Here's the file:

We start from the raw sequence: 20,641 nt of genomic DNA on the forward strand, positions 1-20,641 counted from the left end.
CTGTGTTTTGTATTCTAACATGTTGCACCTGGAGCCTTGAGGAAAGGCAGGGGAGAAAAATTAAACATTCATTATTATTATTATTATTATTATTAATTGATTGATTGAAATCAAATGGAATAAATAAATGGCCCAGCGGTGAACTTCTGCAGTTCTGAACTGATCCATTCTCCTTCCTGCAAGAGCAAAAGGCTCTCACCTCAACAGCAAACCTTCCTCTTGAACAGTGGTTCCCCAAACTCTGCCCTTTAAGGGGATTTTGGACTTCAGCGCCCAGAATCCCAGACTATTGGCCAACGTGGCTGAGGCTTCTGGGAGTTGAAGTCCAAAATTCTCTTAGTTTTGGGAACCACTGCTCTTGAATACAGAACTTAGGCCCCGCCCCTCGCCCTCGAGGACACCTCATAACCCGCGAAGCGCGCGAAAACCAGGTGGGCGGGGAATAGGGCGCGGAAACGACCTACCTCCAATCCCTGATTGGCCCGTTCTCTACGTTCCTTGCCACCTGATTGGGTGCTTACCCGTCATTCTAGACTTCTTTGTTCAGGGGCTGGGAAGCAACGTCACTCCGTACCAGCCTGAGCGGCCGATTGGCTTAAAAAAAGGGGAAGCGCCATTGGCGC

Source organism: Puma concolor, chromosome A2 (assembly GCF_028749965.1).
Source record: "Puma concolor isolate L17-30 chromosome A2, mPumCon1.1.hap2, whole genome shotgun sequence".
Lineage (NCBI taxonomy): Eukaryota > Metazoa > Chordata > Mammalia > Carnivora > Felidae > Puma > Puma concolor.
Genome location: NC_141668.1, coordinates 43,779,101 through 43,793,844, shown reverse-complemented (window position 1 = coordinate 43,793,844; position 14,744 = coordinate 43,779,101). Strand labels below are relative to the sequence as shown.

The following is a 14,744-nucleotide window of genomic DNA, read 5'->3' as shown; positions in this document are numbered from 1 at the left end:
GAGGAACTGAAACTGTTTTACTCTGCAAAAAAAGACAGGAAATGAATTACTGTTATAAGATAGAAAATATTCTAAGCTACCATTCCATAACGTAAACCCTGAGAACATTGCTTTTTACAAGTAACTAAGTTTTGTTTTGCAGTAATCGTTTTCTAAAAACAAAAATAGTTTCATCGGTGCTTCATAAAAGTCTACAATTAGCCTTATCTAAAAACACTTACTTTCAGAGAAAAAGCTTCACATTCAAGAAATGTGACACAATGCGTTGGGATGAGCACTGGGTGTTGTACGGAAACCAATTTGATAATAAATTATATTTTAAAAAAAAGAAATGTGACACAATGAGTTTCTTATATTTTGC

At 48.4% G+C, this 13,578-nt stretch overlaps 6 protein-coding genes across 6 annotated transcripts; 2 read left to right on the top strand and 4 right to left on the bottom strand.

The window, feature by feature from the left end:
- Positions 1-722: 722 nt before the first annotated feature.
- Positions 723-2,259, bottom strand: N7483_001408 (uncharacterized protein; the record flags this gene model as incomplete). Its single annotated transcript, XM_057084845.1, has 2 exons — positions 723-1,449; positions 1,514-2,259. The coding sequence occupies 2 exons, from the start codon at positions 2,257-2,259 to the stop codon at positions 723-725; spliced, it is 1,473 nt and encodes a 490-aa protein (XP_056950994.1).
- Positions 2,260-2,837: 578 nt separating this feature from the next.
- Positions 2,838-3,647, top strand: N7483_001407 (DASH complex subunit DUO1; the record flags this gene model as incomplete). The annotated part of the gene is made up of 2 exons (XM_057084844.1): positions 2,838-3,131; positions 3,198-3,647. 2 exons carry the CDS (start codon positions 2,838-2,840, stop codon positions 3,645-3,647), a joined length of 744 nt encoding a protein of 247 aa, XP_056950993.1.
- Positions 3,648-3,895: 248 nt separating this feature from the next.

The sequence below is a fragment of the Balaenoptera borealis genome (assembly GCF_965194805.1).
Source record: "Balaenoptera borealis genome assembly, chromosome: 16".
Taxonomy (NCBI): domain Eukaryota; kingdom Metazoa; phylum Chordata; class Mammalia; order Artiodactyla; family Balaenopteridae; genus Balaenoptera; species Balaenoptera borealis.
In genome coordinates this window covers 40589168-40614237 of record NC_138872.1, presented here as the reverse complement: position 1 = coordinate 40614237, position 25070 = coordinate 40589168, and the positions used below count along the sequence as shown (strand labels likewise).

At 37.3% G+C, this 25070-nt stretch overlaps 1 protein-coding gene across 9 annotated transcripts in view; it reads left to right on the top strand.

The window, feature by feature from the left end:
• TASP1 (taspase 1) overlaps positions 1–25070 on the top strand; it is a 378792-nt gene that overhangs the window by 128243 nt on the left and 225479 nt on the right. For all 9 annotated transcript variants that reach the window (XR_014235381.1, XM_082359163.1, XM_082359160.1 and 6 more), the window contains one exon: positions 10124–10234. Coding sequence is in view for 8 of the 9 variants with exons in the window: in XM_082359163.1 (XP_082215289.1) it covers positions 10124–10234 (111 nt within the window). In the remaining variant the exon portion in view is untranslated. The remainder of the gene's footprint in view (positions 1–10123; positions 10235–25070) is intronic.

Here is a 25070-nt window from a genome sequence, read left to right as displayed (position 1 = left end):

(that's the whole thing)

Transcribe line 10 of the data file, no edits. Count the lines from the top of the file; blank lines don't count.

The window, feature by feature from the left end: